Both types cannot be avoided, but their impact can be reduced with a well-managed Crisis Communication, coupled with an effective Recovery Plan, enabling companies to face any eventuality, from the failure of a product / service; a blackout; even natural or man-made disasters. As a result, companies that are better prepared to deal with a contingency through a coordinated approach to help your organization effectively identify and anticipate potential issues can prevent communication crises from developing, and influence their evolution and outcome. What makes them a crisis is the fact that they are the focus of intense media scrutiny.

One of the most memorable phrases in history of a crisis was expressed by President John F. Kennedy in 1959 during a speech in Indianapolis: “The Chinese use two brush strokes to write the word 'crisis.'(wei-chi).  One brush stroke stands for danger; the other for opportunity. In a crisis, be aware of the danger--but recognize the opportunity.”  So having a good Crisis Management will allow making the right decisions from the start and setting the spokespersons and managers´ mindset to overcome it.

“The Chinese use two brush strokes to write the word 'crisis.'(wei-chi).  One brush stroke stands for danger; the other for opportunity. In a crisis, be aware of the danger--but recognize the opportunity.”

A curious fact, some scholars of the Chinese language comment that this assertion is incorrect, since the word crisis in Mandarin Chinese “wei-chi” is made up by “wei” meaning danger and “chi” has three principal meanings: machine, table and time, resulting in dangerous times.

Beyond the debate over the meaning of the popular Chinese pictogram, is at that time of imminent danger, when the CEO must permeate confidence across the entire organization and to the Stakeholders, since the contingency could be only a temporary phase in the life of a company that has a Crisis Management Plan. Even though it could have negative effects on the company, these may be reversed or their impact lessened in a satisfactory manner, depending on how the communications are managed and with clear and timely responses to its Stakeholders.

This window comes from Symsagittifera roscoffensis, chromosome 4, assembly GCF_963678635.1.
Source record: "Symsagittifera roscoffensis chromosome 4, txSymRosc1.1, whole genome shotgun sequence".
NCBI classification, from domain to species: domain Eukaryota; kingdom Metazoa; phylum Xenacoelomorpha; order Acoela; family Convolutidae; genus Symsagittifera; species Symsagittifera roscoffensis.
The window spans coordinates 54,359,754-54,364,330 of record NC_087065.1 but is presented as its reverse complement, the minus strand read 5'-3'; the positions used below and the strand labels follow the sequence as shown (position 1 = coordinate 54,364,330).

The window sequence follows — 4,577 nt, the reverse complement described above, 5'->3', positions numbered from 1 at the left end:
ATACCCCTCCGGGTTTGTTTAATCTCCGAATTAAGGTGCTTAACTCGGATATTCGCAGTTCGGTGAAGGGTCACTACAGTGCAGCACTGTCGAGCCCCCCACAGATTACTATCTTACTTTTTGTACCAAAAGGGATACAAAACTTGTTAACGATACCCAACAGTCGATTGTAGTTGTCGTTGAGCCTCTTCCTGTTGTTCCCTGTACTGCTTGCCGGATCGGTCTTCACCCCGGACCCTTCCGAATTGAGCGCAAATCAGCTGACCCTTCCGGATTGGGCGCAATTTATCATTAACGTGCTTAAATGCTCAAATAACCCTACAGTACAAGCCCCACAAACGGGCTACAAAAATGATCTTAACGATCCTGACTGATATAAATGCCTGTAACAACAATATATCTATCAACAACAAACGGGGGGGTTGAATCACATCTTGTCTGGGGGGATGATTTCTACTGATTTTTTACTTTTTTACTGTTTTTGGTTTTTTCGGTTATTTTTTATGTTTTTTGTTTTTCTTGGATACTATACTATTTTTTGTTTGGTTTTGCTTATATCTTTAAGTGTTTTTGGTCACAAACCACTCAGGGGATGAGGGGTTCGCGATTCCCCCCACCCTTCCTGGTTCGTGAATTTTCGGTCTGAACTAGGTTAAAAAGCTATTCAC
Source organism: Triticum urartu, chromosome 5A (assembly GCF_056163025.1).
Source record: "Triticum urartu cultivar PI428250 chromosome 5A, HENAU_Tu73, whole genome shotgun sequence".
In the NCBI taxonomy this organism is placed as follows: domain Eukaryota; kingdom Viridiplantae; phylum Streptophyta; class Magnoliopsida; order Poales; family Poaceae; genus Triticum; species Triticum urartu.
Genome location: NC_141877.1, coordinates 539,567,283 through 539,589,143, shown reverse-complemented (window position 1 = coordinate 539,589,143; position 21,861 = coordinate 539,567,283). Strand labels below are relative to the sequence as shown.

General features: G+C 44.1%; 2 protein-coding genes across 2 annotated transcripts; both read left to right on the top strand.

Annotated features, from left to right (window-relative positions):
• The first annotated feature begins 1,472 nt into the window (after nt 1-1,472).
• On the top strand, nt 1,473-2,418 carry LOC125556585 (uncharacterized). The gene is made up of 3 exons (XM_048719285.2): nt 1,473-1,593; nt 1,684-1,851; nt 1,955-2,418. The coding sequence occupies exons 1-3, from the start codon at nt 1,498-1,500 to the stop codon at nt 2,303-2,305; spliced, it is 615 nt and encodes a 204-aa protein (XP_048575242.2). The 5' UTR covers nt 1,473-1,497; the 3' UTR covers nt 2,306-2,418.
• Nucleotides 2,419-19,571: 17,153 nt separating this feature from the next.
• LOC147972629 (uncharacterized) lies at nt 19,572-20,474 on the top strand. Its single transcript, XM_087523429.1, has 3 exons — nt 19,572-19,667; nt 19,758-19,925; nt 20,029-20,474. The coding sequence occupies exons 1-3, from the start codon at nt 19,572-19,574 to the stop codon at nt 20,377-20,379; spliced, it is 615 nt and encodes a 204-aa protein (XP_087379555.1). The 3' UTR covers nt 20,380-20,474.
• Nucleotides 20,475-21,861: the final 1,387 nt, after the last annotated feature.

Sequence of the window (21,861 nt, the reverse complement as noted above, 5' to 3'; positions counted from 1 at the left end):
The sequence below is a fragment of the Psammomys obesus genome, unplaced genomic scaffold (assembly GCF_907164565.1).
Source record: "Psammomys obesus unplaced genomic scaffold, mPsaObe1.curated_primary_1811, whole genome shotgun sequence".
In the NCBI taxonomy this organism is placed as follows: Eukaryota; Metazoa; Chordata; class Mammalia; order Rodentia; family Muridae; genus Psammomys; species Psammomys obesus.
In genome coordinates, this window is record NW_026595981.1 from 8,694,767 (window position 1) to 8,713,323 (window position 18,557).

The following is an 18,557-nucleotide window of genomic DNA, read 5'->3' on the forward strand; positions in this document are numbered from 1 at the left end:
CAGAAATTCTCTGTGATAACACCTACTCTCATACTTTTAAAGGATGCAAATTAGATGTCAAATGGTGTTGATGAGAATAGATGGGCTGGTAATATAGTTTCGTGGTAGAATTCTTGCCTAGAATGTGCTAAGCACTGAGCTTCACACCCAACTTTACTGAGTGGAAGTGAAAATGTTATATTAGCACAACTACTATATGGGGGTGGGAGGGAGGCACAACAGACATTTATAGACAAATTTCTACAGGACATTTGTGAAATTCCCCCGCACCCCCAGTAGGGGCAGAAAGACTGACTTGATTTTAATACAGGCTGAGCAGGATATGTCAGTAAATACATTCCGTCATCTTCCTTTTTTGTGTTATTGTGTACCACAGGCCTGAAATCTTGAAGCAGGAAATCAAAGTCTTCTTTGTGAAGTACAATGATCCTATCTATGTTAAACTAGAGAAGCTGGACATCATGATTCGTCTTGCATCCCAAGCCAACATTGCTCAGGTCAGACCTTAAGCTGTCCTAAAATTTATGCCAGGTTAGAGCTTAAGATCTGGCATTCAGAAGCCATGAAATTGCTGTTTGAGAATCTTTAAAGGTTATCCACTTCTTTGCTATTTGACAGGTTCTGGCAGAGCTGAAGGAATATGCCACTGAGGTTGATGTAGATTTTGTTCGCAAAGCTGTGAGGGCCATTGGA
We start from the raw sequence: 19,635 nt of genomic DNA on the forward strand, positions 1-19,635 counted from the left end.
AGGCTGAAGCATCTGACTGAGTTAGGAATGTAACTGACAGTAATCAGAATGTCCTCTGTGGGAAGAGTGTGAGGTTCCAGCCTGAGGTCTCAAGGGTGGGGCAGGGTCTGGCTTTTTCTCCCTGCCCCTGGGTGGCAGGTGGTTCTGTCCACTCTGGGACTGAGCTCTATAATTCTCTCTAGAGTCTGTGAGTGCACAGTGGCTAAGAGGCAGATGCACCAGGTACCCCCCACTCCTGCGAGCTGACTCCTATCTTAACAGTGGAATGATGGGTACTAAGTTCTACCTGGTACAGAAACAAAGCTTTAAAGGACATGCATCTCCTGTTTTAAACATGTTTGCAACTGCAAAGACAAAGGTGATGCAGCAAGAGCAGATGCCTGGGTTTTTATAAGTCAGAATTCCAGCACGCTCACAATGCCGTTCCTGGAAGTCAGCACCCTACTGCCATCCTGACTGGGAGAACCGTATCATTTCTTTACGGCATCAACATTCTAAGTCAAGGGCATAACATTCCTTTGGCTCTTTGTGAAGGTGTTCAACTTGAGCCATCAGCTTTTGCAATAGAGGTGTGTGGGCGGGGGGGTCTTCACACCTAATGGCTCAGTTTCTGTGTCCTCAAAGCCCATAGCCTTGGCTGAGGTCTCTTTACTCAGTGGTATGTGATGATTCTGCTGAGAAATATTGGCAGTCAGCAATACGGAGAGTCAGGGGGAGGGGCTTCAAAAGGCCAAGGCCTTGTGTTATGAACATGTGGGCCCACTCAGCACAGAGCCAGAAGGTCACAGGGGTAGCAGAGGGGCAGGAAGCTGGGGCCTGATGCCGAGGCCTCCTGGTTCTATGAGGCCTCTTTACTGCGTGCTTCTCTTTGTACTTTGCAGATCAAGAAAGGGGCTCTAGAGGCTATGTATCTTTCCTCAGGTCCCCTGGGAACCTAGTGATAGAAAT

This is why it becomes important to develop a Crisis Communication Plan that includes very clearly the steps to follow, people responsible, roles, actions and methods to be applied to lessen the effects of the contingency.

To be consistent and remove all doubts, a key element is to have an official position on what happened and distribute it at all company levels. It is also suggested to use your Owned Media such as a web page, social media, corporate blogs and microsites to report the development of the crisis and inform Stakeholders on actions being taken to reduce the impact of the contingency.

Nowadays, it is not enough to share information with representatives of Traditional Media, but also among Digital Influencers and Social Media, with the scope and credibility they have, not having the right information, any rumor or crisis will spread quickly virally.

An adequate Crisis Management Plan considers seven steps that can help maintain the reputation and credibility of the company: